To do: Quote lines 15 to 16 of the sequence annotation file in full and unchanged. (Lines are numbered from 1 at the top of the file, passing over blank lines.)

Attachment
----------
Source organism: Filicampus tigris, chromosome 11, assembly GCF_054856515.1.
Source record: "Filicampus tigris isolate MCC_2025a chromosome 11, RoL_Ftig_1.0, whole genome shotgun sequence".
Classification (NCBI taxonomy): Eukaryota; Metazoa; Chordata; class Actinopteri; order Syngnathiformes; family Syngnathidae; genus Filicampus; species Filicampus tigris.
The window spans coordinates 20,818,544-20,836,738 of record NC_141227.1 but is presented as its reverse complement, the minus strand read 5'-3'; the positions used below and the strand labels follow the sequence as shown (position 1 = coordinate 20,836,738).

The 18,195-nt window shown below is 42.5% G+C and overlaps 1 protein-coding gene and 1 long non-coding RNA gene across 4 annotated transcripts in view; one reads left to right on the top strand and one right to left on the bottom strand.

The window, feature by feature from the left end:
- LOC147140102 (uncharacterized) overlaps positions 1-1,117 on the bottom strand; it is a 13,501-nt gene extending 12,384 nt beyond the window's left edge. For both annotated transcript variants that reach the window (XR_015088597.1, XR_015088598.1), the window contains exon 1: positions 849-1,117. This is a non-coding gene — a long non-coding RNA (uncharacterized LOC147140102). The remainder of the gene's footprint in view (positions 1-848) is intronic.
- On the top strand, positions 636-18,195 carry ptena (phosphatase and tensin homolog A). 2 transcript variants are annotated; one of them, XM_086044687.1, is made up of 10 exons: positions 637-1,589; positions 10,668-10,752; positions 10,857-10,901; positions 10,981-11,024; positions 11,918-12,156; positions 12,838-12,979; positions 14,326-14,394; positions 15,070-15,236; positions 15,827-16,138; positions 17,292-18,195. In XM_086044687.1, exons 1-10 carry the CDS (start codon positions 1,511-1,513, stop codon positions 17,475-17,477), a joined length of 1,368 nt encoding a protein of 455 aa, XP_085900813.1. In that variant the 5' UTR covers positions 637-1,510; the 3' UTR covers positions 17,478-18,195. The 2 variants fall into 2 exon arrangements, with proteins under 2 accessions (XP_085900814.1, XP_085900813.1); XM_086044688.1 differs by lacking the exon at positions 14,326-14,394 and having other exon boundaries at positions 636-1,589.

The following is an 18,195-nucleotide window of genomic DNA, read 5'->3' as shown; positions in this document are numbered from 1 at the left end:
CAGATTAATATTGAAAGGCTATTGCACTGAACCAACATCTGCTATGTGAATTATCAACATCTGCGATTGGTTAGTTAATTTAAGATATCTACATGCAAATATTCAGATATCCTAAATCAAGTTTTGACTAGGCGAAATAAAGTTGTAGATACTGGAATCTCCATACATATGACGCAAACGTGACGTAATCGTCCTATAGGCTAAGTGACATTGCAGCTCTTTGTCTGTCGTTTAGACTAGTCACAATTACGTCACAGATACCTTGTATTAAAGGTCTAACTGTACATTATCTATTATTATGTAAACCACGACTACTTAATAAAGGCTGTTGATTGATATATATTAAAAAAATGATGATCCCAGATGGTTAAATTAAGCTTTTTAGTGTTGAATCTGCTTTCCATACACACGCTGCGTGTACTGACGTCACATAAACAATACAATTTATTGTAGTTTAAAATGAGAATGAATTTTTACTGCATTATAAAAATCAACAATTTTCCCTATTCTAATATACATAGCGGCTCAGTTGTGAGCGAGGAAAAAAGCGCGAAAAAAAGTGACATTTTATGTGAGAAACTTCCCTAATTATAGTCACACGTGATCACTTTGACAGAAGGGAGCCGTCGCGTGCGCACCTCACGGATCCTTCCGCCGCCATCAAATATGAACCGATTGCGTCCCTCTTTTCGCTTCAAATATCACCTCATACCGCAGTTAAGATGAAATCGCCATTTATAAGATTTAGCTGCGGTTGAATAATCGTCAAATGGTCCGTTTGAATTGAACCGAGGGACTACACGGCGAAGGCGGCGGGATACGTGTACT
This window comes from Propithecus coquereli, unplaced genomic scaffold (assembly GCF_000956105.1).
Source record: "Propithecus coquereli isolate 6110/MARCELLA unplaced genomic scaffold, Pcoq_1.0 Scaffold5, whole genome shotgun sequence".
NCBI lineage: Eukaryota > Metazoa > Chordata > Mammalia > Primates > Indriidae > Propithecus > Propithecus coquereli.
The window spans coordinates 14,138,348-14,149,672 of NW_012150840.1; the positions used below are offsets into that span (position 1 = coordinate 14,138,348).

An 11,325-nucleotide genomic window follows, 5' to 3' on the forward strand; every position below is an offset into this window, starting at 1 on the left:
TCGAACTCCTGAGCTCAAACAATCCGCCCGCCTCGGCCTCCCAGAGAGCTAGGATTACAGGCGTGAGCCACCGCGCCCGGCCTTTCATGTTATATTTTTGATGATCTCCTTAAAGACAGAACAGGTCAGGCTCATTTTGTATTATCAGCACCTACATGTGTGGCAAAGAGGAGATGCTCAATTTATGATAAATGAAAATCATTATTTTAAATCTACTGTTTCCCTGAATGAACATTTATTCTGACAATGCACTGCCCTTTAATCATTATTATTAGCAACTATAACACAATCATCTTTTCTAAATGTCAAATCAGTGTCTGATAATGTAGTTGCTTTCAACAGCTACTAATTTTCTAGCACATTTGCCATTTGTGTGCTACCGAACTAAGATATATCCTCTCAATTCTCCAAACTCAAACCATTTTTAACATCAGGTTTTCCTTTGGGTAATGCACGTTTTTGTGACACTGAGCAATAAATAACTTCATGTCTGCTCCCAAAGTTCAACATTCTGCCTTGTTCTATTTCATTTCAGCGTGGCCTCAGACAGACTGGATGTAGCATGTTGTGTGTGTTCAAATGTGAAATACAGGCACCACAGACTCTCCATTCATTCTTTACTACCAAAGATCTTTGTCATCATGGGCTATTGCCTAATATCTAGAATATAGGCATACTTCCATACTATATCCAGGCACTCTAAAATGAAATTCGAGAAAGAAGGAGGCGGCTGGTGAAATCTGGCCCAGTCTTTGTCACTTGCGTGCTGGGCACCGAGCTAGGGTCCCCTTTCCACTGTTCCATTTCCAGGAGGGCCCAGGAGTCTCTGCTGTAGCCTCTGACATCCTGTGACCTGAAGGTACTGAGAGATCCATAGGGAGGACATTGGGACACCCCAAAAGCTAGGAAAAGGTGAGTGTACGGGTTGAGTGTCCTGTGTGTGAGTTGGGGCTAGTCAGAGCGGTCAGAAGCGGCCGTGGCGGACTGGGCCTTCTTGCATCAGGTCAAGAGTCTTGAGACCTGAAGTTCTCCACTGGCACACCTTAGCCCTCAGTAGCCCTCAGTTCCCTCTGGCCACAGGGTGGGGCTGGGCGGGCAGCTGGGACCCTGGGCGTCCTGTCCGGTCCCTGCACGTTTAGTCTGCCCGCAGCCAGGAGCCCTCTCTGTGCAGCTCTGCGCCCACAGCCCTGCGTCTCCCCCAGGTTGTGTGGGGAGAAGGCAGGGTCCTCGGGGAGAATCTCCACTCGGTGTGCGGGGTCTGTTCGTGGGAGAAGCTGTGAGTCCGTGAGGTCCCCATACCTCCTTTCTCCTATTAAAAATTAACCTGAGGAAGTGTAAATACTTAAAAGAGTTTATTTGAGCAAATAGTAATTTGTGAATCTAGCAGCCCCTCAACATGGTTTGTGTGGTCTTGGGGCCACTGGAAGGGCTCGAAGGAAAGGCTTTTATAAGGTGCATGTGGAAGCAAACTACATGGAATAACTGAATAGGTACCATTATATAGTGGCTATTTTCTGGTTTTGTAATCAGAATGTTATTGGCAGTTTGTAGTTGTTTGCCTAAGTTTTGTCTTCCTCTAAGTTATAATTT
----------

An 11,325-nucleotide genomic window follows, 5' to 3' on the forward strand; every position below is an offset into this window, starting at 1 on the left:
TCGAACTCCTGAGCTCAAACAATCCGCCCGCCTCGGCCTCCCAGAGAGCTAGGATTACAGGCGTGAGCCACCGCGCCCGGCCTTTCATGTTATATTTTTGATGATCTCCTTAAAGACAGAACAGGTCAGGCTCATTTTGTATTATCAGCACCTACATGTGTGGCAAAGAGGAGATGCTCAATTTATGATAAATGAAAATCATTATTTTAAATCTACTGTTTCCCTGAATGAACATTTATTCTGACAATGCACTGCCCTTTAATCATTATTATTAGCAACTATAACACAATCATCTTTTCTAAATGTCAAATCAGTGTCTGATAATGTAGTTGCTTTCAACAGCTACTAATTTTCTAGCACATTTGCCATTTGTGTGCTACCGAACTAAGATATATCCTCTCAATTCTCCAAACTCAAACCATTTTTAACATCAGGTTTTCCTTTGGGTAATGCACGTTTTTGTGACACTGAGCAATAAATAACTTCATGTCTGCTCCCAAAGTTCAACATTCTGCCTTGTTCTATTTCATTTCAGCGTGGCCTCAGACAGACTGGATGTAGCATGTTGTGTGTGTTCAAATGTGAAATACAGGCACCACAGACTCTCCATTCATTCTTTACTACCAAAGATCTTTGTCATCATGGGCTATTGCCTAATATCTAGAATATAGGCATACTTCCATACTATATCCAGGCACTCTAAAATGAAATTCGAGAAAGAAGGAGGCGGCTGGTGAAATCTGGCCCAGTCTTTGTCACTTGCGTGCTGGGCACCGAGCTAGGGTCCCCTTTCCACTGTTCCATTTCCAGGAGGGCCCAGGAGTCTCTGCTGTAGCCTCTGACATCCTGTGACCTGAAGGTACTGAGAGATCCATAGGGAGGACATTGGGACACCCCAAAAGCTAGGAAAAGGTGAGTGTACGGGTTGAGTGTCCTGTGTGTGAGTTGGGGCTAGTCAGAGCGGTCAGAAGCGGCCGTGGCGGACTGGGCCTTCTTGCATCAGGTCAAGAGTCTTGAGACCTGAAGTTCTCCACTGGCACACCTTAGCCCTCAGTAGCCCTCAGTTCCCTCTGGCCACAGGGTGGGGCTGGGCGGGCAGCTGGGACCCTGGGCGTCCTGTCCGGTCCCTGCACGTTTAGTCTGCCCGCAGCCAGGAGCCCTCTCTGTGCAGCTCTGCGCCCACAGCCCTGCGTCTCCCCCAGGTTGTGTGGGGAGAAGGCAGGGTCCTCGGGGAGAATCTCCACTCGGTGTGCGGGGTCTGTTCGTGGGAGAAGCTGTGAGTCCGTGAGGTCCCCATACCTCCTTTCTCCTATTAAAAATTAACCTGAGGAAGTGTAAATACTTAAAAGAGTTTATTTGAGCAAATAGTAATTTGTGAATCTAGCAGCCCCTCAACATGGTTTGTGTGGTCTTGGGGCCACTGGAAGGGCTCGAAGGAAAGGCTTTTATAAGGTGCATGTGGAAGCAAACTACATGGAATAACTGAATAGGTACCATTATATAGTGGCTATTTTCTGGTTTTGTAATCAGAATGTTATTGGCAGTTTGTAGTTGTTTGCCTAAGTTTTGTCTTCCTCTAAGTTATAATTT